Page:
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Persuasive Essay 4th Grade Examples Of Fractions

We pulled together our favorite 5th grade anchor charts to encourage visual learning on several key concepts. If you have favorites to share, please leave the link the comments section!

1. Multiplying 2-digit numbers

Using an acronym to remember the steps to take when multiplying larger numbers will help kids remember what to do next.

Source: Crafting Connections


2. Persuasive writing with Oreos

What better way to teach a writing idea than with an acronym that is a delicious cookie.

Source: Fern Smith’s Classroom Ideas


3. How to end a story

Often kids get to the end of writing a story and they run out of gas. Give them some ideas with this chart.

Source: T.E.A.M. Togetherness


4. United States history lesson

This teacher has some serious art skills! And found a great visual to show kids when the U.S. acquired different parts of the country.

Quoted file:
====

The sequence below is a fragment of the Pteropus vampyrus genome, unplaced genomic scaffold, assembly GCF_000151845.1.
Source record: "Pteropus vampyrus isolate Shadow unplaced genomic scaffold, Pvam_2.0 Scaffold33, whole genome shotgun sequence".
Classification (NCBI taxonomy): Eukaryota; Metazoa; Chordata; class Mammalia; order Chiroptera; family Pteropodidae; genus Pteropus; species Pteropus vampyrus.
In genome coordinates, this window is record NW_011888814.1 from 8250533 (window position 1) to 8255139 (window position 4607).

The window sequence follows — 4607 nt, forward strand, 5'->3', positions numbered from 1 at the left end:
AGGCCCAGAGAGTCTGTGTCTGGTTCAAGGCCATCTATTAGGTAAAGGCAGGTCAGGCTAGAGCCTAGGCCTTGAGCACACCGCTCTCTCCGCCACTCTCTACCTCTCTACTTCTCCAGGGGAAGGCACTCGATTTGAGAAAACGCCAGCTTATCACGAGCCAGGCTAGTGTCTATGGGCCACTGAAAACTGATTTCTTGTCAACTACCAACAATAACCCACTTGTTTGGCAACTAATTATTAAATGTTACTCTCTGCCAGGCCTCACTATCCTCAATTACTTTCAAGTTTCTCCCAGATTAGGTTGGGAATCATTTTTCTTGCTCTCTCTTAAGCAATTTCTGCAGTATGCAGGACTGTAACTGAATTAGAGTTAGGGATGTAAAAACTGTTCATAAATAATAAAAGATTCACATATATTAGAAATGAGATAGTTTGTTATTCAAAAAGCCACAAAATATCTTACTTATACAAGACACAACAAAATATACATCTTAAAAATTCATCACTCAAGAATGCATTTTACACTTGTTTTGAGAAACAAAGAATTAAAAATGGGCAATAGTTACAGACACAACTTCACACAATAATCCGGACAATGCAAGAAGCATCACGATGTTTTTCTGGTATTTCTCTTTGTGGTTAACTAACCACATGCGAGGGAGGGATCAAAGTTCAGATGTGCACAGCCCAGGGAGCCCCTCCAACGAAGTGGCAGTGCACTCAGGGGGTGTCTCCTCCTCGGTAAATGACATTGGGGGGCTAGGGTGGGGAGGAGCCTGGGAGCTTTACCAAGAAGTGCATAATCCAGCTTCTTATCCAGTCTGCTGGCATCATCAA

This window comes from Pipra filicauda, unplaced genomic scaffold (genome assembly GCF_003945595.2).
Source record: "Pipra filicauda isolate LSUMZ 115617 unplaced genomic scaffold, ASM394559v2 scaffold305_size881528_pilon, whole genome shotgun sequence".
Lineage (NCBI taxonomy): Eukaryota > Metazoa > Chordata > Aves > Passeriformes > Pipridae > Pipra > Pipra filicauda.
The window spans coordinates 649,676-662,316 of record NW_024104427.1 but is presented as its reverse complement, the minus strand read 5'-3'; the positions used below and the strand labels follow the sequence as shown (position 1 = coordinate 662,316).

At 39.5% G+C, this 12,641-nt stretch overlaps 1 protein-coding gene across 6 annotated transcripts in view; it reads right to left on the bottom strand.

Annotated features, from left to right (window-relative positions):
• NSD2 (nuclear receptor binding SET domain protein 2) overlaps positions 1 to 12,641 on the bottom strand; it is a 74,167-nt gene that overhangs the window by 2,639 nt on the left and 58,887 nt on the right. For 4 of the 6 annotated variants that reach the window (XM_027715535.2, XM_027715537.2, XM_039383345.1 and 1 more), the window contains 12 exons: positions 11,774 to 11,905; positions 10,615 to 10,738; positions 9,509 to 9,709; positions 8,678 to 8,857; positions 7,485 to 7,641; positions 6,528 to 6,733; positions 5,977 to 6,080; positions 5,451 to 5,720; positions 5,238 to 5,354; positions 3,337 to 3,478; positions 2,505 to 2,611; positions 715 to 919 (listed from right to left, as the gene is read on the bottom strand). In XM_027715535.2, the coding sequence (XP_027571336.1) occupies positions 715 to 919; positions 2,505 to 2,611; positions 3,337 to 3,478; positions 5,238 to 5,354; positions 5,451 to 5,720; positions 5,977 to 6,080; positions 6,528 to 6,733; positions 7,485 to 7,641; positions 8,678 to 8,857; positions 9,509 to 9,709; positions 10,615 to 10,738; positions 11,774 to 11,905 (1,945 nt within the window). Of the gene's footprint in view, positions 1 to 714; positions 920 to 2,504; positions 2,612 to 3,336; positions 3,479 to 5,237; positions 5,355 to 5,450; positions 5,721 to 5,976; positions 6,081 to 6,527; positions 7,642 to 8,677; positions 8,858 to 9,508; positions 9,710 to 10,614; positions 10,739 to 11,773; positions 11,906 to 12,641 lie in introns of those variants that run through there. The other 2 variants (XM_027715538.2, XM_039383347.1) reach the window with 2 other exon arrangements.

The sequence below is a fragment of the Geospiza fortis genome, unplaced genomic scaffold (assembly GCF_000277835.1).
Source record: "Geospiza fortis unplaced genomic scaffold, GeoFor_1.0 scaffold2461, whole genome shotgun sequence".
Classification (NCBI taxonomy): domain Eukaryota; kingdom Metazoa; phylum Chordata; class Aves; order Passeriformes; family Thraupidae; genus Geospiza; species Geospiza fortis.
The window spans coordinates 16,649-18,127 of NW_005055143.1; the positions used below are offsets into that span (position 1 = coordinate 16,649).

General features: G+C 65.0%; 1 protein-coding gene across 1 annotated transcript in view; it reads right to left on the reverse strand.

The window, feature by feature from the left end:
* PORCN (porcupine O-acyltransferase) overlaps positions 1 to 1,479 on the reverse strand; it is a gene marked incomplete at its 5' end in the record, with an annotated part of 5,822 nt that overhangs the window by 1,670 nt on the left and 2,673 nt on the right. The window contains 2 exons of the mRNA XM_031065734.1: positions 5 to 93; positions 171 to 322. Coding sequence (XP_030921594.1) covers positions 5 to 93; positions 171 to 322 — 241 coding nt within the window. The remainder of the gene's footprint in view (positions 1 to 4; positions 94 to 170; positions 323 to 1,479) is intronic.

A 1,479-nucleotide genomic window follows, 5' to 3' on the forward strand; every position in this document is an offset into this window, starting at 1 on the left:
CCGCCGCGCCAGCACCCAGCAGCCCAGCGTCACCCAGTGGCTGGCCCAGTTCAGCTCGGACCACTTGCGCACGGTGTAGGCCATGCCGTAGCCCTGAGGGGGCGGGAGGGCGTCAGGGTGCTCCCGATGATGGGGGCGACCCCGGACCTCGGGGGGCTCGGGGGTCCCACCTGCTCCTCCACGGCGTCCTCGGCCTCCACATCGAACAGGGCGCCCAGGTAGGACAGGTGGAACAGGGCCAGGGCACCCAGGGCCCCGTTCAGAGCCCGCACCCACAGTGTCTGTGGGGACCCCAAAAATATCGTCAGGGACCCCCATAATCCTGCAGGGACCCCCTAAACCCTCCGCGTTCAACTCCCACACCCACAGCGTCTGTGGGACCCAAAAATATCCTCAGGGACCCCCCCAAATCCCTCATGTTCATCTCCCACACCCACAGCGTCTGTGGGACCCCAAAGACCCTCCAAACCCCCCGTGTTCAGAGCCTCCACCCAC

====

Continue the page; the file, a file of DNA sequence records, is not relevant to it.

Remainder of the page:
Source: Beyond the History Classroom


5. Division vocabulary

Divisor, Dividend, Quotient…do kids know the difference? This colorful chart will help them figure it out.

Source: The Owl Teacher


6. Fun with fractions

This chart helps kids see how to find equivalent fractions as well as using mixed fractions.

Source: Upper Elementary Fun!


7. Write like a scientist

This chart shows how to use words to inform, describe and label a topic, just like a scientist.

Source: Winding It Down While Ratcheting It Up


8. Science: Matter unit 

This chart colorfully shows the different stages of motion in matter.

Source: Learning Lab Resources


9. Finding coordinates

Here’s a chart for helping kids find coordinates on a plane with an x or y axis.

Source: Appletastic Learning


10. Characteristics of geometric shapes 

If kids get mixed up on the number of sides or faces on a geometric shape, go through this chart together when you want to refresh the idea.

Source: Alycia Zimmerman


11. Types of angles

When teaching the concepts of angles, this chart is a fun one to illustrate together with your class.

Source: Solvehub.com 


12. Understanding taxes

It’s not a bad idea to get get kids understanding taxes…and why their parents pay taxes and what the money is used for.

Source: The Pensive Sloth


13. Division man

He looks a little somber, but division man is very helpful when kids are trying to remember how to use long division.

Source: Mrs. Sims & Mrs. Mathis


14. What does my grade mean?